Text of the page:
Year
Ago
Previous
Month
or Qtr.
Latest Level Recent
Trend
Impact
on Const.
Commercial
Dow Jones composite REIT,
index (Dow Jones)
130 155 W/E
aug 20th 10
159 Average Rising
10-Year T-bill rate, % level (FRB) 3.67 3.05 W/E
Aug 13th 10
2.76 Low Falling
Office rent, 54 metro areas,
% change y/y (PPR)
-7.3 -6.4 Q2 -5.0 Low Falling
Office vacancy rate, 54 metro areas,
% level (PPR)
18.5 19.6 Q2 19.6 High Steady
Office employment, % change y/y (P&PR) -5.0 -3.5 Jul -1.5 Low Falling
Office construction starts (% change),
3-mon. ave. y/y % change (RCD)
-59 2 Jun 4 Low Steady

Hotel room rate, 54 metro areas, ann.
% change (PPR)
-12.5 -6.7 Q2 -3.4 Low Falling
Hotel occupancy rate, 54 metro areas,
% level (PPR)
59.8 58.7 Q2 59.8 Low Steady
Airline revenue passenger miles,
% change y/y (RCD)
-4.1 17.7 July 5.0 High Rising
Real price of gasoline , $s/gal.
(U.S. Energy Dept.) May/'10 = 100
2.56 2.73 Aug 2.81 High Steady
Hotel construction starts (% change),
3-mon. ave. y/y (RCD)
-50 -2 Jul 6 Low Steady

Retail rent, 54 metro areas,
% change y/y (PPR)
-5.2 -8.2 Q2 -5.4 Low Falling
Retail vacancy rate, 54 metro areas,
% level (PPR)
17.5 19.4 Q2 19.2 Low Rising
Retail sales, % change y/y
(U.S. Census Bureau)
-8.4 5.2 Jul 5.5 Average Rising
Consumer confidence index
(The Conference Board)
47.4 54.3 Jul 50.4 Low Falling
Consumer real income, % change y/y
(U.S. Commerce Dept.)
5.9 3.2 Jun 4.4 Low Rising
Retail construction starts % change),
3-mon. ave. y/y (RCD)
-53 51 Jul 66 Average Rising
Industrial
Warehouse rent, 54 metro areas,
% change y/y (PPR)
-7.3 -8.7 Q2 -7.0 Low Falling
Warehouse vacancy rate, 54 metro areas,
% level (PPR)
12.2 13.3 Q2 13.2 High Falling
Business inventory, % change y/y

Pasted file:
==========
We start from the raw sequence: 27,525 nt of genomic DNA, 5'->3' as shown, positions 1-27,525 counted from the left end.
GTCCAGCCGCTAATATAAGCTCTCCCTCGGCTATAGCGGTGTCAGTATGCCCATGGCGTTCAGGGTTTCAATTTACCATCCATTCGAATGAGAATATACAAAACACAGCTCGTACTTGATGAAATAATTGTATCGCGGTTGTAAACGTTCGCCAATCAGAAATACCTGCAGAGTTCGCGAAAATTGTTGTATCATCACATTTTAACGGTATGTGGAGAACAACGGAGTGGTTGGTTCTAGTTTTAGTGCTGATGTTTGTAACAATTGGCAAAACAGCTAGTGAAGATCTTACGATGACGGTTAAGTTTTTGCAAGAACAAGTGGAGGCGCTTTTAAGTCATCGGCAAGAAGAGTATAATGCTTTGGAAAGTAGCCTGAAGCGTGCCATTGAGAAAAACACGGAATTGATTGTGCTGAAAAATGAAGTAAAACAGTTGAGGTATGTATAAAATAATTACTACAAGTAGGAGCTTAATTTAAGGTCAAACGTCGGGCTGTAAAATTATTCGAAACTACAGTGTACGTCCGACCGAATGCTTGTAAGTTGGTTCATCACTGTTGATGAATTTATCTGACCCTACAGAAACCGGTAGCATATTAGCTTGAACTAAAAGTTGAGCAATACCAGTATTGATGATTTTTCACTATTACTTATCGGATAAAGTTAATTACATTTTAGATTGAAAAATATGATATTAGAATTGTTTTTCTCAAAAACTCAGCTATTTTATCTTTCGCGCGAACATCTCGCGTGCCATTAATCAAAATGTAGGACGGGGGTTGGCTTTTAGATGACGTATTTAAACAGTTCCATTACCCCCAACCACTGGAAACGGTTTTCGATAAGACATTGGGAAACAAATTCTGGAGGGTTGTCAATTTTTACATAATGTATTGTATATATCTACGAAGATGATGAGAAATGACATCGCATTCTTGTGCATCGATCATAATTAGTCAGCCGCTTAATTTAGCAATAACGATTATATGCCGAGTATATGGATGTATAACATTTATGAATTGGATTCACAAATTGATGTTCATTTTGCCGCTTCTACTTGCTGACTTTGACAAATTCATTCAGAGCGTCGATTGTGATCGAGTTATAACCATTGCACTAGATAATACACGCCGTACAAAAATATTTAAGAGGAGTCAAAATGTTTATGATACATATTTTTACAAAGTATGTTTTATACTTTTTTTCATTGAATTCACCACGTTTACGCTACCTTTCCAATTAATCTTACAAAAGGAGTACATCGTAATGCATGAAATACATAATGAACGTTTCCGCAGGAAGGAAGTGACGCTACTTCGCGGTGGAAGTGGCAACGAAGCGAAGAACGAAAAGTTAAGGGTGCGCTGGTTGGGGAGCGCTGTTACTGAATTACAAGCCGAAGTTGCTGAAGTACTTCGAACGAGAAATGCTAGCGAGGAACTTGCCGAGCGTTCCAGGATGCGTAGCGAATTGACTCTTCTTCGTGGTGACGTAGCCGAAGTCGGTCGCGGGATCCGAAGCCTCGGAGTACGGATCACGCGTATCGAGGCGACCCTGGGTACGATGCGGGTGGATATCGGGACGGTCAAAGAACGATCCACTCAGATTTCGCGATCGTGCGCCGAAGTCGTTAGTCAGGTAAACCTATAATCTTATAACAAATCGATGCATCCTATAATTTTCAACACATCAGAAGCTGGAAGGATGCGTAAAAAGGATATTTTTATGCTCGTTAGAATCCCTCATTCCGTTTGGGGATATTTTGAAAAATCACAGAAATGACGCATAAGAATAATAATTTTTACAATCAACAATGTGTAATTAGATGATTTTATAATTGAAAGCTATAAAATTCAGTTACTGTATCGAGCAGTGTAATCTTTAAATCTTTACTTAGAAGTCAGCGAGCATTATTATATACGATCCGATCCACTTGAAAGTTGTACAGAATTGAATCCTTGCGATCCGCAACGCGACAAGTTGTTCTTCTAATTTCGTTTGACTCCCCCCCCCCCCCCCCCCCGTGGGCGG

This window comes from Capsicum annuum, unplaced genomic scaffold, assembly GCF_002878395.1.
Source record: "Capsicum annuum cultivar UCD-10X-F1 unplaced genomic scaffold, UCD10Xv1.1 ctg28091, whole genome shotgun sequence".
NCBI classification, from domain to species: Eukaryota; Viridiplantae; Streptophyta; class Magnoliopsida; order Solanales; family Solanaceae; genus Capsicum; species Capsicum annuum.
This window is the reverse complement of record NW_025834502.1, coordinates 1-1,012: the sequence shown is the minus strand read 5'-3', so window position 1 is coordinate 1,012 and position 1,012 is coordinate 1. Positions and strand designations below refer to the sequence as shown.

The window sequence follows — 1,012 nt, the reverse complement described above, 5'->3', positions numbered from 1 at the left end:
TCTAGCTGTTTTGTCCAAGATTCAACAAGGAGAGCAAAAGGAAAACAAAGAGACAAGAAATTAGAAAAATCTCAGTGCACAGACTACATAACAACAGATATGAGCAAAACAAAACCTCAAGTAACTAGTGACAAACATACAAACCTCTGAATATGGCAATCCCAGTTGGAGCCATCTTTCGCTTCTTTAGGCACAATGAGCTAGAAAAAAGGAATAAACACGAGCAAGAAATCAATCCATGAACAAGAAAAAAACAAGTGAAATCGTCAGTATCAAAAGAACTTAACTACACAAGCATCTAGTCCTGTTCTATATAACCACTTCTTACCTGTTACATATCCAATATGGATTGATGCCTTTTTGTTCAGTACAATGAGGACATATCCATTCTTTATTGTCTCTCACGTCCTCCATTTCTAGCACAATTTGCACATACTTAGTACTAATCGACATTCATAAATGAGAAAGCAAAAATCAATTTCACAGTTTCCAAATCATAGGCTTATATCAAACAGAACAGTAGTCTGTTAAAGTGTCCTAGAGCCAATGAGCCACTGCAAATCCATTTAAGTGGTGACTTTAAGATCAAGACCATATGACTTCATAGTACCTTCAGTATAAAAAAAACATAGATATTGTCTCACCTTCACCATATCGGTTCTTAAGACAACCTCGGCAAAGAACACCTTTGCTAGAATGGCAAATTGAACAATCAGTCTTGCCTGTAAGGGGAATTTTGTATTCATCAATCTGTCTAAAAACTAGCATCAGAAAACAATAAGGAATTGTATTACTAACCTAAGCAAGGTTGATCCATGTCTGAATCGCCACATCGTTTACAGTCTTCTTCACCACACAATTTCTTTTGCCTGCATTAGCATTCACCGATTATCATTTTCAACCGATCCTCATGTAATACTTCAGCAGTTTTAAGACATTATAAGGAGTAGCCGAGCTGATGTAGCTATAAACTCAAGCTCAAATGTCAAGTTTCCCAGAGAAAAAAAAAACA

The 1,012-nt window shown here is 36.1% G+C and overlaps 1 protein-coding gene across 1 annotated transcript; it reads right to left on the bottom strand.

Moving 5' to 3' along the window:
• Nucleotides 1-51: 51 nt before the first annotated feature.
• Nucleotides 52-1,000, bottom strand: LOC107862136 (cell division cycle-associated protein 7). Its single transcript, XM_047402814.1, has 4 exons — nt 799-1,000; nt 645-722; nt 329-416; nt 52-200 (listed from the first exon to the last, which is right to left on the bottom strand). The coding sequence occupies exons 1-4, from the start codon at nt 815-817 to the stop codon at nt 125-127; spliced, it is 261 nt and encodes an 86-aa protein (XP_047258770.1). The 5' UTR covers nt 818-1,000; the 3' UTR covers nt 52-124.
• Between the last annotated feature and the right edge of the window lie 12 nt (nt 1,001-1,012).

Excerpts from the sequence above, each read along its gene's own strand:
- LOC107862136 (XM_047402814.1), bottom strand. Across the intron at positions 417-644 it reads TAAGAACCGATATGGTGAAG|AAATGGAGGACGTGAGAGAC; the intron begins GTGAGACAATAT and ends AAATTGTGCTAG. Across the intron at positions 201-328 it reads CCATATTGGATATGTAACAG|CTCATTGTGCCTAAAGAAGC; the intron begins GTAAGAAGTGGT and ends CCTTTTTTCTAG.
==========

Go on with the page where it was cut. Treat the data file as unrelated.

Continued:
(U.S. Census Bureau)
-11.3 -1.5 Jun 0.2 Average Rising
Business sales, % change y/y
(U.S. Census Bureau)
-18.6 11.5 Jun 9.2 Low Rising
Warehouse construction starts (% change),
3-mon. ave. y/y (RCD)
3 4 Jul 5 Low Steady
Capacity utilization rate, % level (FRB) 66.5 71.6 Jul 72.4 Low Rising
Manufacturing production index (FRB) 84.5 90.4 Jul 91.4 Average Rising
Goods Exports $ billions
(U.S. Commerce Dept.)
86.6 107.3 Jun 105 Average Falling

Abbreviations: y/y = year over year; W/E = week ending; FRB = Federal Reserve Board;
PPR = Property & Portfolio Research; RCD = Reed Construction Data
Table: Reed Construction Data and Reed Construction Data - CanaData

Key Indicators of the U.S. Market Environment — August 2010
Institutional Construction
(Driven by demographics and government finances, as well as cyclical factors)

  Year
Ago
Previous
Month
or Qtr.
Latest Level Recent
Trend
Impact
on Const.
Institutional
State & local govt. capital spending,
$ billions (U.S. Commerce Dept.)
356 330 Q2 340 Low Falling
State & local government tax receipts,
$ billions (U.S. Commerce Dept.)
1232 1319 Q2 1321 Low Steady
State budget reserves, % of Exp.
(National Governors assn.)
4.7 n/a FY 10 6.2 Low Steady

Abbreviations: y/y = year over year; W/E = week ending;
FRB = Federal Reserve Board; RCD = Reed Construction Data
Table: Reed Construction Data and Reed Construction Data - CanaData

by Jim Haughey